I feel that very much what it means is to let in, into our practice, into our time here, really a sense of appreciation, if possible -- appreciation for ourselves, for showing up, for doing the practice, appreciation for those around us, their steadiness, their commitment, appreciation for all the work that goes into running Gaia House, the beautiful place we have here, the opportunity, gratitude. Some people, the happiness is because they're actually letting in, opening to the love they have of being in a Dharma community, listening to the teachings. There's a love of the Dharma, and there's a real happiness that comes from that, a real, deep nourishment.

I hope for all of us, there's a receptivity, deep receptivity to nature. You know, I've been living here a while now, and it never fails to blow my mind, how beautiful and what a lovely setting. And I can't hear anything now. Silence, nature. As part of the retreat, the being opens to that. The being opens to that, and we feel nourished and touched by that. Some people, the simplicity, this is happiness-inducing. Generally, though, some receptivity is very much a part and a foundation of our practice -- ongoing -- so that there is just a basic sense of happiness on which our practice and the samādhi can be based.

So with practice, with commitment, our samādhi, our practice begins to deepen. This totally does not happen in a linear way -- completely not. It's not that there's this smooth and unimpeded ascent into the luminous depths of the being, and you just kind of sit back and watch it all go -- never, never. It has to be wavy, this process. But it does begin to deepen in a very gradual and slow and non-linear way. And I think yesterday Christina may have spoken a little bit about the hindrances -- so these waves, basically, as it's deepening, the hindrances to samādhi, to calming. I won't say too much about that, except a big part of deepening in meditation is learning to accept these waves. Huge, huge and necessary part, learning to accept them, because they will almost definitely be with us for the rest of our lives, coming and going, coming and going, in one form or another. To learn to accept them, to learn to work with them. And I'm not going to go into that here, but there are specific tools in relation to each of the five hindrances that we can really learn: "Oh, this one, okay, I have my little toolbox for the hindrances," and that's completely appropriate.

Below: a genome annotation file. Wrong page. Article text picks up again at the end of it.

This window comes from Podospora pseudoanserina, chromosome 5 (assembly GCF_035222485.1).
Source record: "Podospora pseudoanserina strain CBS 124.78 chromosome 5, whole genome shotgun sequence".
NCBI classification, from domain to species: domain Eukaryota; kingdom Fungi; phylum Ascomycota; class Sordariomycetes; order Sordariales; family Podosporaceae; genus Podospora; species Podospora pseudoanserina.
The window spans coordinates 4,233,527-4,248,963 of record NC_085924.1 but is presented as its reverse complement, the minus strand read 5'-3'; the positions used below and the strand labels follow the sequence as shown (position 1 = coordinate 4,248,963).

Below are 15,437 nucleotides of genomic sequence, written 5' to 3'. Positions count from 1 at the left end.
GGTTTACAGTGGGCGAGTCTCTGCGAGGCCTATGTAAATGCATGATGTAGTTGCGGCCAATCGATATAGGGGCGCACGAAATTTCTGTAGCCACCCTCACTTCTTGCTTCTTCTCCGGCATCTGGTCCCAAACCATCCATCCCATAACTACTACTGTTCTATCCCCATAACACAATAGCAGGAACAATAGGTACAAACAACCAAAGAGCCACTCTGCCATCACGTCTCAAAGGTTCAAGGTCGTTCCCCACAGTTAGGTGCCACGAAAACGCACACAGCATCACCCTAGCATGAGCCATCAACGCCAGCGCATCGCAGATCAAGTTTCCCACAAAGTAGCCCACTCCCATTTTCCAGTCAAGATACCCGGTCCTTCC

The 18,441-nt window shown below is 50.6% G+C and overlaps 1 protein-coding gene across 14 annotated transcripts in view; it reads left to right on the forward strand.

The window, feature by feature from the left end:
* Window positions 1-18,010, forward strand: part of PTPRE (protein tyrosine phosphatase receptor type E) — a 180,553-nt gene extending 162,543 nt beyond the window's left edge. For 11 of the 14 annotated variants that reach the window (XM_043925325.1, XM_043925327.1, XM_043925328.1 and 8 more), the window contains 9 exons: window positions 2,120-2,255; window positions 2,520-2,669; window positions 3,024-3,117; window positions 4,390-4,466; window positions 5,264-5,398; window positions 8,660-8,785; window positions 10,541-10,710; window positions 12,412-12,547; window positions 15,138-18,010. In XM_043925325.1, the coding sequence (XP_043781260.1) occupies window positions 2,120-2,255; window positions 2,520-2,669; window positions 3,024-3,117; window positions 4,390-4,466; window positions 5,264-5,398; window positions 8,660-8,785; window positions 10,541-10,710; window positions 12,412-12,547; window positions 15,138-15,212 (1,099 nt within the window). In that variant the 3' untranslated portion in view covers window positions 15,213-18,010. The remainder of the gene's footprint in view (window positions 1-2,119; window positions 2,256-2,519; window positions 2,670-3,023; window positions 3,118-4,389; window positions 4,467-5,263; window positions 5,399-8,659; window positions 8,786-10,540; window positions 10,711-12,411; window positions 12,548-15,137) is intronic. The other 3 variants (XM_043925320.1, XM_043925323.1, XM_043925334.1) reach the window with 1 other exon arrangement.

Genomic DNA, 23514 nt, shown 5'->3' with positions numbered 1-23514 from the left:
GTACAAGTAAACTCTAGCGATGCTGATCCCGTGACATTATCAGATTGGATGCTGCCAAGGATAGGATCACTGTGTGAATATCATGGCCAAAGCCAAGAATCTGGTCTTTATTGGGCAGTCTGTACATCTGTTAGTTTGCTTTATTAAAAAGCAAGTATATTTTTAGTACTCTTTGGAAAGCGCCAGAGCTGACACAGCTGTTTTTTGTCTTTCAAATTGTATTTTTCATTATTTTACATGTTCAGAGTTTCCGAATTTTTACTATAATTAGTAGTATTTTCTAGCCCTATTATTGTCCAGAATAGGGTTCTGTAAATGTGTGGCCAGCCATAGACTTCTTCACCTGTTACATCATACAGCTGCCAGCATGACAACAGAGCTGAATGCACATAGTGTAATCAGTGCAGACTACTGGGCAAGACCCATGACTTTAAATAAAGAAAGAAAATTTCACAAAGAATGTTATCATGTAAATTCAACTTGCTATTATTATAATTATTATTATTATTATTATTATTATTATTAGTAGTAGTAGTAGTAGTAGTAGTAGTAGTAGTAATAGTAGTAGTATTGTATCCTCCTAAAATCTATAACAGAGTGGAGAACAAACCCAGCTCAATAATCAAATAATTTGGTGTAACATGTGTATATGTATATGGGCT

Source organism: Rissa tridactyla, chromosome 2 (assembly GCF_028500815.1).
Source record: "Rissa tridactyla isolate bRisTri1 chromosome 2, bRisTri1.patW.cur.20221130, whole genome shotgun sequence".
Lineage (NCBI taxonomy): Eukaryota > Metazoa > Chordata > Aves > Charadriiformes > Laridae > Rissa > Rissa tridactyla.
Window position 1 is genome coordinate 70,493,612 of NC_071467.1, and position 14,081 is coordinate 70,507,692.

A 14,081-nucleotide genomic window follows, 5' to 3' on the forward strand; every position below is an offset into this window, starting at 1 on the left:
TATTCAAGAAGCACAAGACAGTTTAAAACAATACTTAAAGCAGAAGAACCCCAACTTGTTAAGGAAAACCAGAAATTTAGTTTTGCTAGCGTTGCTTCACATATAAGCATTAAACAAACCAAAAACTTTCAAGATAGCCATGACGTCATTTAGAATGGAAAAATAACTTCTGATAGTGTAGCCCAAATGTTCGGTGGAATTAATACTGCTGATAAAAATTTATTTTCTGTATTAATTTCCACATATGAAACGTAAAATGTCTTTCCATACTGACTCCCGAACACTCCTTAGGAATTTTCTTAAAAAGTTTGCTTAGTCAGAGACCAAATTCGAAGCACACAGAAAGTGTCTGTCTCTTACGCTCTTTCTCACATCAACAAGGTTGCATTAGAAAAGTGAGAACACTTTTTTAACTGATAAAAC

That's one of the things that we develop when we mature in meditation, as we mature in meditation -- just a range of tools for working with the hindrances. Sometimes we try and work with them, nothing works, and we just see them out: "I know what's going on. It's one or maybe all five hindrances, and just, okay, I'm clear, I'm just seeing this out. I'm surfing this wave." That's what's needed. [22:50]

What also develops with maturity of practice is, hindrances still come up; what happens less, though, is that we get taken for a ride by them less. We get pulled by them less. So we're sitting or walking or just around our day, and there's craving suddenly, for something or someone or whatever it is, or aversion. How quickly, unprotected, we start then pumping the hindrance full, injecting it, mainlining it full of our story, our history -- "Oh, it's been like this since, you know, and then with my parents, and their parents" -- and our whole life story, and how it's going to go on forever, and the whole nine yards of it.